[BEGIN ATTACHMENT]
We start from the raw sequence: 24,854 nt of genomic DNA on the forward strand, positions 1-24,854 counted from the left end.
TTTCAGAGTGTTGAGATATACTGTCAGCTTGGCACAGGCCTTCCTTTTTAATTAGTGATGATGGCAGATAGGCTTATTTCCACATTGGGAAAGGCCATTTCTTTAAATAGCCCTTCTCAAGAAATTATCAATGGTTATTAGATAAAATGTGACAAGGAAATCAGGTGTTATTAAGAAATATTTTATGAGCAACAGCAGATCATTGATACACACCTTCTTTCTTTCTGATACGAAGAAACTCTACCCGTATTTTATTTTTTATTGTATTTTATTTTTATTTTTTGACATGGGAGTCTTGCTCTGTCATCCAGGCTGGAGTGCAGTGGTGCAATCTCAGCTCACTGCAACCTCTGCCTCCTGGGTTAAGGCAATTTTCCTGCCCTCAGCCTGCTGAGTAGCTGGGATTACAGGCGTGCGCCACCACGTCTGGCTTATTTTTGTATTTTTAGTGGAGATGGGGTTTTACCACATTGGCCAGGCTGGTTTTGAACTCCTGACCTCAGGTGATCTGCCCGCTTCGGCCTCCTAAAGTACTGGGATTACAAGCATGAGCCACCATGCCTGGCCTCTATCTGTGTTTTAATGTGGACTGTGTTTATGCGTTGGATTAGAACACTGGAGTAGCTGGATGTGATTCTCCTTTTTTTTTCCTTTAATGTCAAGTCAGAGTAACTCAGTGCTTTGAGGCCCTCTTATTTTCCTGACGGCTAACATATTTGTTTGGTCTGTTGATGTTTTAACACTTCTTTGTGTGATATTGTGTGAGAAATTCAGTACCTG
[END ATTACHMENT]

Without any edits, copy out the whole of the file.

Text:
We start from the raw sequence: 24,854 nt of genomic DNA on the forward strand, positions 1-24,854 counted from the left end.
TTTCAGAGTGTTGAGATATACTGTCAGCTTGGCACAGGCCTTCCTTTTTAATTAGTGATGATGGCAGATAGGCTTATTTCCACATTGGGAAAGGCCATTTCTTTAAATAGCCCTTCTCAAGAAATTATCAATGGTTATTAGATAAAATGTGACAAGGAAATCAGGTGTTATTAAGAAATATTTTATGAGCAACAGCAGATCATTGATACACACCTTCTTTCTTTCTGATACGAAGAAACTCTACCCGTATTTTATTTTTTATTGTATTTTATTTTTATTTTTTGACATGGGAGTCTTGCTCTGTCATCCAGGCTGGAGTGCAGTGGTGCAATCTCAGCTCACTGCAACCTCTGCCTCCTGGGTTAAGGCAATTTTCCTGCCCTCAGCCTGCTGAGTAGCTGGGATTACAGGCGTGCGCCACCACGTCTGGCTTATTTTTGTATTTTTAGTGGAGATGGGGTTTTACCACATTGGCCAGGCTGGTTTTGAACTCCTGACCTCAGGTGATCTGCCCGCTTCGGCCTCCTAAAGTACTGGGATTACAAGCATGAGCCACCATGCCTGGCCTCTATCTGTGTTTTAATGTGGACTGTGTTTATGCGTTGGATTAGAACACTGGAGTAGCTGGATGTGATTCTCCTTTTTTTTTCCTTTAATGTCAAGTCAGAGTAACTCAGTGCTTTGAGGCCCTCTTATTTTCCTGACGGCTAACATATTTGTTTGGTCTGTTGATGTTTTAACACTTCTTTGTGTGATATTGTGTGAGAAATTCAGTACCTG